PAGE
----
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Nokia 7280 (Unlocked) review: Nokia 7280 (Unlocked)

Nokia 7280 (Unlocked)

Kent German

Kent German

Senior Managing Editor / Features

Kent is a senior managing editor at CNET News. A veteran of CNET since 2003, he reviewed the first iPhone and has worked in both the London and San Francisco offices. When not working, he's planning his next vacation, walking his dog, or watching planes land at the airport (yes, really).

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6 min read

Much like a slider phone, the 7280 pulls apart in the middle to reveal a red interior. By opening the mobile, you automatically answer a call and expose the rear-facing camera lens, but be advised that there's no mirror or flash. Held against the ear, the handset was surprisingly comfortable, and a circular LED light at the top end glows when receiving a call or message, or you can turn it off, if you prefer. We weren't terribly impressed by the mobile's lone display. While we understand the smallness (1.75 inches diagonally) is a result of the phone's overall size, it's difficult to read in direct light, due to the fact that it becomes a mirror in standby mode. You can't change the text size, and it reverts to the mirror mode when the backlighting is off. Also, watch for smudges, and only one menu page is visible at a time, which makes for a lot of scrolling. That said, the 65,536-color screen is vibrant enough, and the Landscape orientation took no acclimation.


Nokia 7280 (Unlocked)

The Good

Strong assortment of features, including Bluetooth and speakerphone; VGA camera and FM radio; solid call quality; world phone.

The Bad

Alternative design won't appeal to everyone; controls require a learning curve; small display; nonreplaceable battery; no Java support; video playback only.

The Bottom Line

While its design is purely a matter of taste, the 7280 is a feature-packed cell phone that performed well in our tests.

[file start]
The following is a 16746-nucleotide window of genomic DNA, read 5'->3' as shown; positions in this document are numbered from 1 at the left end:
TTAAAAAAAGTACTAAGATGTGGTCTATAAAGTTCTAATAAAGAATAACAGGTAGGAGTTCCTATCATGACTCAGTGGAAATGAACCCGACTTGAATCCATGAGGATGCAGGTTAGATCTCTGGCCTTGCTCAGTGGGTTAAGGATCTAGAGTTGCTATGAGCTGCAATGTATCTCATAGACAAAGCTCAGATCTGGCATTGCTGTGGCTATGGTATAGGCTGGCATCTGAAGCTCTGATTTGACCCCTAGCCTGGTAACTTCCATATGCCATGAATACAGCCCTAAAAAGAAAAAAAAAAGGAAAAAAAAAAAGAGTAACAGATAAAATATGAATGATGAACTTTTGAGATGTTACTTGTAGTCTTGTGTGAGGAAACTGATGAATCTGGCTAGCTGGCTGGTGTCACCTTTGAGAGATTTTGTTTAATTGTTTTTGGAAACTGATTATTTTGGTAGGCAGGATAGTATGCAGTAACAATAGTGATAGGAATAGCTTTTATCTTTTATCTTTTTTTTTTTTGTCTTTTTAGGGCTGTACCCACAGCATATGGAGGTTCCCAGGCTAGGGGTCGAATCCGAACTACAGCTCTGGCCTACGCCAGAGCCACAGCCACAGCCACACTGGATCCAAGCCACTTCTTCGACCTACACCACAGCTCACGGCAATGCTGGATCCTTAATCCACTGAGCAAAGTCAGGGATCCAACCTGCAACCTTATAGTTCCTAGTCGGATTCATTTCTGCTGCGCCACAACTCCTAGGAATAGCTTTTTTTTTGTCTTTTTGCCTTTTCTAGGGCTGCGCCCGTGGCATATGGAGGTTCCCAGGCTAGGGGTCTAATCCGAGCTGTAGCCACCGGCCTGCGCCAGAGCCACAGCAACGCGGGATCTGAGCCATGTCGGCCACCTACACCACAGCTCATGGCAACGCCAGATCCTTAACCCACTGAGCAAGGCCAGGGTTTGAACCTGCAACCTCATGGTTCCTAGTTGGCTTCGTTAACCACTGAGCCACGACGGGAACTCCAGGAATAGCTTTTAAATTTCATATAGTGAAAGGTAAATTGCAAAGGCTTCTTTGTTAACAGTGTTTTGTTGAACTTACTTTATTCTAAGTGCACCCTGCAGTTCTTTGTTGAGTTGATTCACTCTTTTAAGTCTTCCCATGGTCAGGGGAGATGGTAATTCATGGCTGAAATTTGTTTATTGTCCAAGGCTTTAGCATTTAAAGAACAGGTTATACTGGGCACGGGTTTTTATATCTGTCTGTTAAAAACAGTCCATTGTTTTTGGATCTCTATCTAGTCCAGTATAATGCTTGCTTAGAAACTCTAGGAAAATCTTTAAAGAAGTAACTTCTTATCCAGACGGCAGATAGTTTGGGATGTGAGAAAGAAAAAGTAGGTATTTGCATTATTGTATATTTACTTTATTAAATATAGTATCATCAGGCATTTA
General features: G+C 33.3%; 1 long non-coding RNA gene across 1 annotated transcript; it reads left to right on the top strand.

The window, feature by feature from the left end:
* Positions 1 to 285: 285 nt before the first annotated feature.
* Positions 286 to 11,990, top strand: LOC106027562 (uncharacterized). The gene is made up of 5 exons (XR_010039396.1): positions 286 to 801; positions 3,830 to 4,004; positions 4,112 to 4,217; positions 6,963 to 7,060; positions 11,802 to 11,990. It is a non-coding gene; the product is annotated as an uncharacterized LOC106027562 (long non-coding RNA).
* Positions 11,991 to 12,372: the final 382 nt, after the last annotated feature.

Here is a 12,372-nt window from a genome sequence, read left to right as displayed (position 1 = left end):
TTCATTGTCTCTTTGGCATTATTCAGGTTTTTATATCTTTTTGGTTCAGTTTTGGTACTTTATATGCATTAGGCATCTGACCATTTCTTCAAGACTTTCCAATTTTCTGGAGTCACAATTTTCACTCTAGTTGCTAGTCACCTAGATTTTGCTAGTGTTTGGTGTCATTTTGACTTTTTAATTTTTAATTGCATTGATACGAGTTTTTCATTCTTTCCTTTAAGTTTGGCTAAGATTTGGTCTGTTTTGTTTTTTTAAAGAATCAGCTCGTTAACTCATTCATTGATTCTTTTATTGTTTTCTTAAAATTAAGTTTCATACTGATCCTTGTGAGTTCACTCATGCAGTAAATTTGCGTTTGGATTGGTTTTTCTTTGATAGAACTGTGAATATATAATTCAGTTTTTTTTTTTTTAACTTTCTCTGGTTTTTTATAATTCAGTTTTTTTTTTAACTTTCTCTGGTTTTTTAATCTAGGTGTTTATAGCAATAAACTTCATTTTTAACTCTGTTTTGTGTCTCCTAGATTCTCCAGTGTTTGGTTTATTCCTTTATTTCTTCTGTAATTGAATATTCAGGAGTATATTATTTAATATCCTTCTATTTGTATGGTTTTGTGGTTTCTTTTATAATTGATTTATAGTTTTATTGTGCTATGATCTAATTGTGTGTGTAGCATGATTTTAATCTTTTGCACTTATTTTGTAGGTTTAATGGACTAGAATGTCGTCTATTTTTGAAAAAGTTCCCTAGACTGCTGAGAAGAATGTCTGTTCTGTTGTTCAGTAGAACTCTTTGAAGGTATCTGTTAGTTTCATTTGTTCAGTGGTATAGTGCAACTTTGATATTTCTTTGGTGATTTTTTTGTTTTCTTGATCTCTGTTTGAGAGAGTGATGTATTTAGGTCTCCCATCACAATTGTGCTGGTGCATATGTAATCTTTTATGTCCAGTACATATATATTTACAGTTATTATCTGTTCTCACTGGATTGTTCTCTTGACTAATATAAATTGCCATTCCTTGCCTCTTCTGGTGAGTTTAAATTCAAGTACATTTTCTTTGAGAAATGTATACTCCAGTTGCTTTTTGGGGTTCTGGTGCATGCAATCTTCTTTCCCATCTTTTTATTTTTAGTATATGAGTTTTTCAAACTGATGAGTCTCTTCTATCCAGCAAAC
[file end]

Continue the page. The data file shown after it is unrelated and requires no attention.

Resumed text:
If you think that all Nokia cell phones boast the same candy bar-style design, you haven't been paying much attention. In reality, the Finnish company has always had a wacky side that often manifests itself in such unusual style elements as circular keypads, customized faceplates, and swirl designs. Yet with the GSM Nokia 7280, the company takes a long leap into a new world of mobile form factors. If the goal is to stand out from every other handset on the market, then Nokia has done exactly that. With no keypad, no antenna, and a Landscape display, the "fashion phone" 7280 is so atypical that it doesn't even look like a mobile at all. Granted, the stylish design comes with a learning curve, and it won't jive with everyone, but its feature set is admirable, and the mobile offers good performance. You'll pay for the alternative look, of course, with a final price in the $500 to $600 range, but the cost should come down if a carrier decides to pick it up. Make no mistake about it--despite looking like an MP3 player or a digital camera, the Nokia 7280 is a cell phone. The last handset in Nokia's "fashion phone" line, the 7280 is meant for users looking for the stylish and unusual and who crave the attention it will bring. Thus, despite the business-friendly accoutrements, it may not be the best mobile for the boardroom. Measuring 4.5 by 1.3 by 0.8 inches and weighing just 3.0 ounces, the sticklike mobile is compact and portable, and it fits easily in a pocket. Beyond the odd shape, the black-and-white coloring is attractive, and the fabric Nokia-branded tag and a small felt strip add a cool touch.